Of course, now that it made it into the S&P, you have to wonder who's left to buy it, a point Anastasios Avgeriou, Chief Equity Strategist at BCA Research, made to me on LinkedIn this afternoon after he posted that he's removing Tesla from the BCA Millennial Basket today:

I tend to agree with him and looking at Tesla's 5-year weekly chart below, I can't help think this is it for this EV juggernaut:

But I must admit, it wouldn't shock me if Tesla hits $1,000 or more in these wacky markets (even Anastasios admits, it can still go up for another two or three months) and a lot of short sellers, including the Big Short's Dr. Burry, are going to feel the pain if this happens (as they did in 2008).

By the way, what happened to short sellers? I told you, the Fed infected them with monetary coronavirus months ago and there's no vaccine to treat that, you just have to wait for the collective madness of crowds to play out.

And let me tell you, pockets of this market are in a full fledged mania.

Check out the red hot solar stocks below:


There's no ESG bubble? It's all rational behavior? Save it!

"Ah, come on Leo, don't be such a Debbie Downer, you used to love solar stocks!".

Yes, I did, until I got scorched badly as will a whole new legion of neophyte investors who buy stocks that make them feel good because they're ESG compliant and "only go up, up and away." 

I'm not saying all solar stocks are bad (stick with FSLR and SPWR) but there's definitely way too much optimism here and I suspect the minute Joe Biden gets sworn in as the 46th President of the United States, a lot of investors will be taking their profits on these red hot solar shares (it might even be happening now).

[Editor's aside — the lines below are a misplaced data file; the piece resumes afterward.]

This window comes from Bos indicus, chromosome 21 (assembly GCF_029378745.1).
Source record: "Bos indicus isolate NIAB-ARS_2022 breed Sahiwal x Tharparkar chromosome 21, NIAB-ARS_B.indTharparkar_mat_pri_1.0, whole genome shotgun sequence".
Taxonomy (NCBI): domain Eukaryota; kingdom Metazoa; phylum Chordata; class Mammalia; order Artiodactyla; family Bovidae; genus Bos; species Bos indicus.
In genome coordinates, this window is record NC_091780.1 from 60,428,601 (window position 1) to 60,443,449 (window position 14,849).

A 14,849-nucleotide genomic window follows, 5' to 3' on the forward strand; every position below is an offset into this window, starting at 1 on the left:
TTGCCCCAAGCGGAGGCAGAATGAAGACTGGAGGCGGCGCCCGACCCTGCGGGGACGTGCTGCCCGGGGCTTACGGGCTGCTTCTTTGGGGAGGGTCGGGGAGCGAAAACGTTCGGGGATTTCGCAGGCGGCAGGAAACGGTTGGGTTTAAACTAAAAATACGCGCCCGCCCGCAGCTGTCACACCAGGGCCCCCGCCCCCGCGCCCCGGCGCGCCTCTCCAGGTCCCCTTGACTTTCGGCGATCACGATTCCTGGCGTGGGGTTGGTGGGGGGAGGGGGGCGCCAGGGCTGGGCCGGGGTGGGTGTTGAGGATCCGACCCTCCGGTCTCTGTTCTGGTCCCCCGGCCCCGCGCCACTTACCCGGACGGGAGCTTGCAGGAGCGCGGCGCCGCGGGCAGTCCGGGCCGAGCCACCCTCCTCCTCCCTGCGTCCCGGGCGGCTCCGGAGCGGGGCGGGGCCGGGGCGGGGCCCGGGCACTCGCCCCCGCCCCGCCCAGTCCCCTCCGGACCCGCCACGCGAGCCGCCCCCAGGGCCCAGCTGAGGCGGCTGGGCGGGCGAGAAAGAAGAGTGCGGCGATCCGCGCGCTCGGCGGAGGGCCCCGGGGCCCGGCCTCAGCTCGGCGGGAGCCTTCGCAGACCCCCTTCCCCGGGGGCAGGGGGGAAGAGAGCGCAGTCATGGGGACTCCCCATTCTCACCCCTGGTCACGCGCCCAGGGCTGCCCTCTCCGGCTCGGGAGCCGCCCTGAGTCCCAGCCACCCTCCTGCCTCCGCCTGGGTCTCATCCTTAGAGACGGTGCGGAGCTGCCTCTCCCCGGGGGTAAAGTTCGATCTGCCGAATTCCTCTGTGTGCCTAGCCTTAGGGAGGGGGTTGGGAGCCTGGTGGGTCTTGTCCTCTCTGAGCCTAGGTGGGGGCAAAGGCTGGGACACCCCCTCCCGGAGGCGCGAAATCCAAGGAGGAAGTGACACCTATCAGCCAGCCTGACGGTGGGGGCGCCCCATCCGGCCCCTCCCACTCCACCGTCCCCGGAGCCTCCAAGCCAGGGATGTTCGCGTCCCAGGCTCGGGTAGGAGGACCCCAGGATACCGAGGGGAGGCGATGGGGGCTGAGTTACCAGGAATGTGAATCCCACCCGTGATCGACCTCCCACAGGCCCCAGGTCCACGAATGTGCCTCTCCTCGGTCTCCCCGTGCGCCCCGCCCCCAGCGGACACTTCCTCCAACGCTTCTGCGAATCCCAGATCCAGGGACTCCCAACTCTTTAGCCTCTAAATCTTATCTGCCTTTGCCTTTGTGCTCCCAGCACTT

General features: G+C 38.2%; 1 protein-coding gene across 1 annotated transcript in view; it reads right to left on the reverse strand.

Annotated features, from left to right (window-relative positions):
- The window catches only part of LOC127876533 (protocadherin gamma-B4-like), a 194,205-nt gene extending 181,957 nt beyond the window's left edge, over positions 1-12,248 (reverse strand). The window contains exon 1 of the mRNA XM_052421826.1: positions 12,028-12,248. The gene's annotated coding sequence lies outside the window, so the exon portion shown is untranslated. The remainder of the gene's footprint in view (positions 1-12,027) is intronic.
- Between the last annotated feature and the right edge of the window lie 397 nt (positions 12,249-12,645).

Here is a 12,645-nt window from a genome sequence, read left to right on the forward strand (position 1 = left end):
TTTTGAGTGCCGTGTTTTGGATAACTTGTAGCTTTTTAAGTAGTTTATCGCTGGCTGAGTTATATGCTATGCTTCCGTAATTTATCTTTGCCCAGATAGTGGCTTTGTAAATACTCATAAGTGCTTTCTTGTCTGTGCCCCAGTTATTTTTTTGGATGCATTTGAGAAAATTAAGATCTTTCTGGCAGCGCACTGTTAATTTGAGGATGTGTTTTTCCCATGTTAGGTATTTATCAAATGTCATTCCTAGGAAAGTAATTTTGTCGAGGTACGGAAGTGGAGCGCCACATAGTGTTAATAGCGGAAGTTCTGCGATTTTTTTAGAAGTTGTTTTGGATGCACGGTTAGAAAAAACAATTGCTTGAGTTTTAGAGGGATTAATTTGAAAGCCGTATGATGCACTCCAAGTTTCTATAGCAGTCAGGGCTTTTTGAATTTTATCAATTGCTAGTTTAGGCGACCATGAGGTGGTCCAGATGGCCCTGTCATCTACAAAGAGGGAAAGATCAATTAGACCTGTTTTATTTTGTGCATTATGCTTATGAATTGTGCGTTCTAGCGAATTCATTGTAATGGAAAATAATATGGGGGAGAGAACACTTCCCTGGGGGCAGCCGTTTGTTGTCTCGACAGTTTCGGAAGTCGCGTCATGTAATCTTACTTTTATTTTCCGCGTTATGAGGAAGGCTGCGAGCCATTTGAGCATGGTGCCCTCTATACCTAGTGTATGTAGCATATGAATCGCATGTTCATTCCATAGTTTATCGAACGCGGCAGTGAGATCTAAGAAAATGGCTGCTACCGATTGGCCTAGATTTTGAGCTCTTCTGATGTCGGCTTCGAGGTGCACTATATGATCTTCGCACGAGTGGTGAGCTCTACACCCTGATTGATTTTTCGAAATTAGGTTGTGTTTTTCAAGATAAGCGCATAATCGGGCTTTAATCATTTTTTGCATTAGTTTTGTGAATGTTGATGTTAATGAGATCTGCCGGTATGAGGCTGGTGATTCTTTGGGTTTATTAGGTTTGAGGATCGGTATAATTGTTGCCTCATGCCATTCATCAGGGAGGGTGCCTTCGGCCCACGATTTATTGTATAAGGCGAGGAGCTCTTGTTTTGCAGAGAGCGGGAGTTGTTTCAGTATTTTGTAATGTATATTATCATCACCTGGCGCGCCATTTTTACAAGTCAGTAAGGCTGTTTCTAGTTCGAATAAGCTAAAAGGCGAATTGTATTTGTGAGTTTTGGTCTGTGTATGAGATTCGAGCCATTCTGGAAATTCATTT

I tell all traders/ investors, any time you see a parabolic move like that, book your profits, don't be shy to sweep the table after such monster moves.

What else is going on this week? Hedge funds are buying more Crowdstrike (CRWD), Fireye (FEYE) off the SolarWinds Russia hack and Jumia Technologies (JMIA):


Hedge funds are so predictable, the minute the Fed came out this week and reinstated it's keeping rates low and maintaining its bond purchase program, it's giving a green light to speculators to keep buying high beta growth stocks.

Like David Tepper said, "these are stocks you rent, not own" and a bunch of hedge funds are renting them, big time!

When will this market frenzy end? It's tough to say in these TINA/ FOMO markets dominated by large quant funds, but nobody rings a bell at the top or the bottom, that much I do know.

In the meantime, we all await Congress to pass the bloody stimulus package already.

They will or else Republicans will lose the Senate runoff elections in Georgia early next month and they simply can't afford to lose those elections.

But you never know, the dysfunctional behavior in Washington has reached epic proportions.

Anyway, let me wrap it up here with this week's sector performance, and the best performing large cap and small cal stocks:

Below, Short Hills Advisors' Steve Weiss and the rest of the Halftime Report traders discuss the markets and where they see things headed from here. With Shannon Saccocia, Boston Private Wealth Management.

And Andy Blocker of Invesco discusses the odds a deal on a new stimulus package will be reached, and what's ahead for Congress and other leaders in Washington in 2021.

I think they will strike a deal right on time for Christmas and for Republicans to stand a chance to win the Georgia runoff elections, but you never know with these dysfunctional politicians in Washington. 

Update: As predicted, Congress passed the $900 billion stimulus bill on Sunday early evening. Merry Christmas Wall Street and a few crumbs for Main Street. So far Monday morning, traders sold news, with the red hot Nasdaq bearing the brunt of the selling pressure.